Ahoy from the crew of the BlueJacket!
Our cruising lately can best be described as floating up and down the Sea of Cortez with the tides. We've pretty much been "stuck" in the same area with minor changes in location. Believe me, this is not an issue as this is definitely some of the most beautiful scenery in the Sea and it's been extremely enjoyable to just sit back and enjoy it without feeling the pressure to be constantly moving.
When I last wrote we had stopped in Puerto Escondido for a day to do laundry, get some veggies, fuel and connect to the Internet. From there we made a whole 8 mile jump to Bahia Candeleros which is a nice big bay with a new resort that welcomes cruisers. Even better, they have the best Internet connection that I've seen in the Sea. You're even welcome to come in and use their facilities. All that they ask is that you purchase food or drink from them. Wow, that's tough! So, everyday we'd do boat projects during the day and then head into the resort (with a lot of other cruisers) to enjoy the 5 pools and happy hour.
Speaking of boat projects, one of the things that we did was to make a cover for the cockpit table to keep it out of the sun when we stored the boat. I measured, laid out the pattern and cut the material and Sue sewed it. It's a bit cramped to do this on a boat, but we managed.
We hung out there for a few days and then decided to head to the SW end of Isla Monserrate, but on our way over there we noticed a large SE swell, which would have made our anchorage untenable. On top of that there were N winds coming, which meant that the N anchorage there wasn't usable. What do you do when you can't use anchorages with N or S exposure?!? Well, we headed back to Honeymoon Cove on Isla Danzante and hoped that one of the very tight anchorages wasn't taken. Thankfully the smallest anchorage was available (although it was filled with 20-some people playing in the water), so we nudged the boat in, dropped the hook in the light green patch at the entrance, backed out and put out a stern anchor to keep us from swinging into the rocks. Beautiful!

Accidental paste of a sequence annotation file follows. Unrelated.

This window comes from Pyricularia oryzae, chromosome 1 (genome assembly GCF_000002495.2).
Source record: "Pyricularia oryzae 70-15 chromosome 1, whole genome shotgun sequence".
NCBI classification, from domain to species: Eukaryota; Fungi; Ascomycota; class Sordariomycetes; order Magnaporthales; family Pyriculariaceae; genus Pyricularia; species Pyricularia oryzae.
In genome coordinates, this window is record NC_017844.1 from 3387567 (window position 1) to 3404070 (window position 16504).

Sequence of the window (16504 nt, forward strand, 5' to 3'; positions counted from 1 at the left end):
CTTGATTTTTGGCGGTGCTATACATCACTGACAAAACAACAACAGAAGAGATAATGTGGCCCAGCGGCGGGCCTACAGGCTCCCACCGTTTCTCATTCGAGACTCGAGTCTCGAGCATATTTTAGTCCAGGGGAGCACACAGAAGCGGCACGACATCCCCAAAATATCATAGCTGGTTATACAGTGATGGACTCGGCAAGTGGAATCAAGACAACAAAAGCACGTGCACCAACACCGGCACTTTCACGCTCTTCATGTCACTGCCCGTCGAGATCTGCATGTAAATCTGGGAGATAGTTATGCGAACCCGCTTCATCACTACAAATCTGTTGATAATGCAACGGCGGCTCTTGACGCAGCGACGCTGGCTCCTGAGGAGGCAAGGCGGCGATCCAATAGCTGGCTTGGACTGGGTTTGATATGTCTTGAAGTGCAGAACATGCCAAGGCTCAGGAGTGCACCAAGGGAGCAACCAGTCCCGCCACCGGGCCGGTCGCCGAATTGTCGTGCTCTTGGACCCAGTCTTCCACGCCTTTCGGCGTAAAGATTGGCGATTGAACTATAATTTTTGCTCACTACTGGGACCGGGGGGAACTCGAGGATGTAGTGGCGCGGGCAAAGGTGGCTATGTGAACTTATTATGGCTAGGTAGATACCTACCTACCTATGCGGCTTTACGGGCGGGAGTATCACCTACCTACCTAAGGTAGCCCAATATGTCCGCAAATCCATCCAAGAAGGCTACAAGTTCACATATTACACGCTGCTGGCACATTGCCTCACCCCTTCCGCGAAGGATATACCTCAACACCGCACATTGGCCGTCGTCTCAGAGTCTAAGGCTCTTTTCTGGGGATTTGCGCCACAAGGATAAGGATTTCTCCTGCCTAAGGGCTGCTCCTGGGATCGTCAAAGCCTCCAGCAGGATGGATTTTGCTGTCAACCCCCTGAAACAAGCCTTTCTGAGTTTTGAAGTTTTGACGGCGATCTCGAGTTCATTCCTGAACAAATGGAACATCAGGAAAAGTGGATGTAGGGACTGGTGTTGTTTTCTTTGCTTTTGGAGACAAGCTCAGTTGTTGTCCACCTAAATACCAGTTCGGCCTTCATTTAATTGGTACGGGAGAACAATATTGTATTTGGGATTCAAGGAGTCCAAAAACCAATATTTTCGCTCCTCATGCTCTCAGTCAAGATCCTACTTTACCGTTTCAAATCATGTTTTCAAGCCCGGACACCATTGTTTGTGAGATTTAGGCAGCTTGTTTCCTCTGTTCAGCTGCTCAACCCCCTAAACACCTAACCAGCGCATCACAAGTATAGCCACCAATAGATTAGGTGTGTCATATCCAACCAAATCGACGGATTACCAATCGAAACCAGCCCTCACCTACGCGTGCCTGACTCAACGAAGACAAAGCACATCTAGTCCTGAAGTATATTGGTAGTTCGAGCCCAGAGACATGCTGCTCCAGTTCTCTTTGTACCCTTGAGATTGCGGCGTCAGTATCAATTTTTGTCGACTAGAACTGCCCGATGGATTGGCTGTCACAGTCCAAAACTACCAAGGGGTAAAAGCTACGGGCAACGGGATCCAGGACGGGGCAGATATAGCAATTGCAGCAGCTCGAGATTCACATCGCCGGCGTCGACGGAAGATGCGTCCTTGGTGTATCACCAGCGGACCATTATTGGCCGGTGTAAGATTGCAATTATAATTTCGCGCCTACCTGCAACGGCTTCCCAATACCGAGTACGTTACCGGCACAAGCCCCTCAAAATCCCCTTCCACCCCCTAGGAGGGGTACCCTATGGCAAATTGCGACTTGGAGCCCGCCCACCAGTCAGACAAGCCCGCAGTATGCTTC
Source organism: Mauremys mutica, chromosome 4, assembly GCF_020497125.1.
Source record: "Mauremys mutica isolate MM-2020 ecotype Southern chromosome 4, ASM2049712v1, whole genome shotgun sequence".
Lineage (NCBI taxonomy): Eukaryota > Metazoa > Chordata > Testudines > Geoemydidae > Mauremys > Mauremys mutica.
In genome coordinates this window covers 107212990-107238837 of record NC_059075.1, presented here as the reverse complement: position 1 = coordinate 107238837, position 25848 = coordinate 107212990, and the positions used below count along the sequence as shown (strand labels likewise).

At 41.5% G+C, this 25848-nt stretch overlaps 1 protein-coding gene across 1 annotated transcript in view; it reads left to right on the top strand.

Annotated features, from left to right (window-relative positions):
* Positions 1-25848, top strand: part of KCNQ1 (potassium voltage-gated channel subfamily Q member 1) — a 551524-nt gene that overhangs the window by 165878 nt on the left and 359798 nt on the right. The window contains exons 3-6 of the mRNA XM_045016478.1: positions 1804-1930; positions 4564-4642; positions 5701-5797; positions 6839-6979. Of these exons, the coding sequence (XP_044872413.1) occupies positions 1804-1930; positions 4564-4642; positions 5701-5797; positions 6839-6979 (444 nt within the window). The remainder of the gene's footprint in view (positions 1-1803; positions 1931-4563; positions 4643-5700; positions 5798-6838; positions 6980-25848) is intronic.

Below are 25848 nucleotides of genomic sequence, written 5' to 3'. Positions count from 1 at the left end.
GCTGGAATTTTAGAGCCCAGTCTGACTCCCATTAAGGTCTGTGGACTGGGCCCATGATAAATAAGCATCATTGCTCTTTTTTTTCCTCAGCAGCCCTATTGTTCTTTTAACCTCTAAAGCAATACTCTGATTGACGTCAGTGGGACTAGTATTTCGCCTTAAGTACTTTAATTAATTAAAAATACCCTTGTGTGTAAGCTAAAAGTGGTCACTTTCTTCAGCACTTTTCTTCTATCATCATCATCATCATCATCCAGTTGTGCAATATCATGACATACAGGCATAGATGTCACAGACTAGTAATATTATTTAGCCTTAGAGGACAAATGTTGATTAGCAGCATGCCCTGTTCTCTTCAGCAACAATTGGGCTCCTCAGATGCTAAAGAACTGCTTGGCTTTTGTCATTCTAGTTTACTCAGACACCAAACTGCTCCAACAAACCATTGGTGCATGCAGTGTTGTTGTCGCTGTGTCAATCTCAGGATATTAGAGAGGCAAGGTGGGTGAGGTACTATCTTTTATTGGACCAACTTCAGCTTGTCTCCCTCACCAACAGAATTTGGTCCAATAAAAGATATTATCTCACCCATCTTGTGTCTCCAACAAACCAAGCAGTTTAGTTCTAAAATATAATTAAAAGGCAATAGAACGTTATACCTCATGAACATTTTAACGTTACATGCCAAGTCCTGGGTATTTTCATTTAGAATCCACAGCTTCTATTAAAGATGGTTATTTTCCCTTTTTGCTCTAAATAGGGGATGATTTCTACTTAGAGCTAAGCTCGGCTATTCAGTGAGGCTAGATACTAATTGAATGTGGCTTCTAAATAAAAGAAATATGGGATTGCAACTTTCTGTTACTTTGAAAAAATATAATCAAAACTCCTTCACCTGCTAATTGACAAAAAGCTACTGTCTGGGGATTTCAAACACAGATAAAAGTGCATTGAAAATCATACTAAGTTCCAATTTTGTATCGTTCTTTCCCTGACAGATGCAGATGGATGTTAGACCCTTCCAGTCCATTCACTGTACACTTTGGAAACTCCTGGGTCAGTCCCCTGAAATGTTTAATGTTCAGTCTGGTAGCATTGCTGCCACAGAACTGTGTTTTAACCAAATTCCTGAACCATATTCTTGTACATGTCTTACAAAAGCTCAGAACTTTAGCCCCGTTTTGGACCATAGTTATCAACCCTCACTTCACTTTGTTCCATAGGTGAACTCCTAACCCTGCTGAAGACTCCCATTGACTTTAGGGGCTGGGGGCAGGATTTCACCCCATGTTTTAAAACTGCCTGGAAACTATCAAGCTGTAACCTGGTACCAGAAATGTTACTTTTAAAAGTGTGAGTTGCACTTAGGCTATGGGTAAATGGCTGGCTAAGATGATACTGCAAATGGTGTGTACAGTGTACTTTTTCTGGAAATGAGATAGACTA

We then spent the next 3 nights at anchor in Honeymoon cove, which is named that way as there's only room for one boat. I managed to get a few dives in at the S end of the island and if you're a diver, information about them is located at the bottom.
One night I got up and was struck by how incredibly bright the Milky Way was. I had been looking for a location where I could get off the boat and photograph it and this was perfect. There was a nicely marked trail which lead up with surrounding hills, so the following two nights I got up at 3 AM, took the dinghy in and trekked up the trail. Believe me, it's much easier in concept to find the trail and hike it than it is in reality, especially given the loose scrabble which coats the trails. Anyhow, it was well worth it as shown by the photo to the right.
I had thought that we had our hurricane storage location all set, but after talking it over with Sue, we decided that storing the boat in La Paz, which is on the Baja side, was a better option than storing it in Mazatlan, which is on the mainland side. The Marina Fonatur in Mazatlan is much more exposed to storms than the Fonatur in La Paz. Hurricane Bud, which already struck Mexico's Pacific coast, drove that point home.
As a result we headed back into Candeleros to use the Internet and nail everything down. We spent a solid day making marina/hotel/car/flight reservations and got that nailed down. Flying out of Cabo San Jose saved us hundreds of dollars, gave us a choice of 6 flights a day instead of 3 flights a week and will allow us to get back in 1 day instead of having to stay overnight somewhere along the line. In addition there are 3+ well stocked boat stores which will make finding parts much easier. Plus we know La Paz quite well, which will make provisioning much easier when we return.
After getting that done we headed to Isla Monserrate, but that's a log for another day. We hope that you're having a nice spring!
-- Geoff & Sue
For the diver:
I dove Danzate reef at N25-45.29 W111-14.41 and had one of the prettiest dives of the season. Beautiful walls encrusted with soft corals and fans. Lots of big fish. Visibility was poor and it was cold, but it was a good dive.
I also dove the small islet just off the S end of Danzante which is marked as dive site in Shawn & Heather. Nothing exciting as it was pretty much just boulders in 30-40'. Lots of small-medium fish. If you headed SE off of the islet you'll find nice walls and deeper waters, but I was too far from the dinghy to explore this.
Be careful about currents through here. I tried diving this area one time and I couldn't swim against the current. Time your dive for around slack tide.
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